Peaches escaped her presumed fate only to tragically meet its bitter end
Brendan O'Connor met with Peaches Geldof three times – and on each occasion she blossomed into a more lovely, grounded woman
The second time we had Peaches Geldof on the Saturday Night Show, I told her sincerely that if my daughters grew up to be as charming and bright and generally fantastic as her, I'd be very proud. For all you have read about her in the past week, she was fundamentally an admirable young woman. Her dad must have been so proud of her. Who can imagine his anguish now. Beyond pain is right.
It was very sad watching back her three appearances on the show. You couldn't help but keep forgetting, and then remembering again, that this little bright spark was snuffed out now. And she was such a little bright spark. I only met her three times but I think we sort of clicked, and she was always first on my list when they asked if there was anyone we should get for the show. You couldn't help but be fond of her.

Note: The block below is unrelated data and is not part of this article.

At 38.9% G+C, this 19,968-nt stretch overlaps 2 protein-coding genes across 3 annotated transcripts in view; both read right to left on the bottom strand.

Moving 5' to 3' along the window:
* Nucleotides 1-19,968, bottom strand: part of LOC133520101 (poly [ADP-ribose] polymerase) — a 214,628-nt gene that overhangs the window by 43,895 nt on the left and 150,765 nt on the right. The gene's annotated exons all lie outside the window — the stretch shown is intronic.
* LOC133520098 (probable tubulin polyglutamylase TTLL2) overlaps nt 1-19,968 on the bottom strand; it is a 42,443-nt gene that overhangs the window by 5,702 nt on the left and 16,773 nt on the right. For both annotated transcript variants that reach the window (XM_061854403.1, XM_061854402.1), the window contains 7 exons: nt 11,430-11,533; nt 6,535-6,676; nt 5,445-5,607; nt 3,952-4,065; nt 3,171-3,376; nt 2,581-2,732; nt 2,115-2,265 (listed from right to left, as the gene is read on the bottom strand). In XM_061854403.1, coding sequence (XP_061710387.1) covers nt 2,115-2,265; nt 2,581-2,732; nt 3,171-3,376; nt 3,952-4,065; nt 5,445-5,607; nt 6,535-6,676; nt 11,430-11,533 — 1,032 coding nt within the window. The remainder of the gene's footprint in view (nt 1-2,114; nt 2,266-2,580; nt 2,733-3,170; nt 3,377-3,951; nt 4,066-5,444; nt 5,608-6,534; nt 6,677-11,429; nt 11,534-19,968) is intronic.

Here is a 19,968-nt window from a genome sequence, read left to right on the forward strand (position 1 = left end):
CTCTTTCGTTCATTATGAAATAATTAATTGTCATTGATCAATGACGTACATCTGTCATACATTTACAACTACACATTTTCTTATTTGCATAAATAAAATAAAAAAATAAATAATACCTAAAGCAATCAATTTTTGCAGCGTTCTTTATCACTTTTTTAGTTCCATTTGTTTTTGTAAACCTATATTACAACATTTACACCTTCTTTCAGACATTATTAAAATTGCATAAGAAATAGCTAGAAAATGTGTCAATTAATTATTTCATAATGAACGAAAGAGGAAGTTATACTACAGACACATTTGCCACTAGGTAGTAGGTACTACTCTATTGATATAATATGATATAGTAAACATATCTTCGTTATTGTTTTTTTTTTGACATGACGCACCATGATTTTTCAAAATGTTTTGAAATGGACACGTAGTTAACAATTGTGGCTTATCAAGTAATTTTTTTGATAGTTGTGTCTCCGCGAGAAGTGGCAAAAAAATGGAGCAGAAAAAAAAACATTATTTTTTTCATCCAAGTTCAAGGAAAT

There was really only one thing people wanted to know about Peaches Geldof when she came to Dublin to appear on the Saturday Night Show. It might have been framed as, "How is she doing?" But it was more specific than that. What people really wanted to know was, "Is she managing to escape her fate?" The world had decided a fate for Peaches Geldof and it was that she was destined to end up like her mother – dead, tragically too young.
It seemed Peaches knew this as well. She referred to it as, "a Peaches Geldof watch: 'I wonder if she's going to die like her mum. Let's count the days until she dies like her mum'."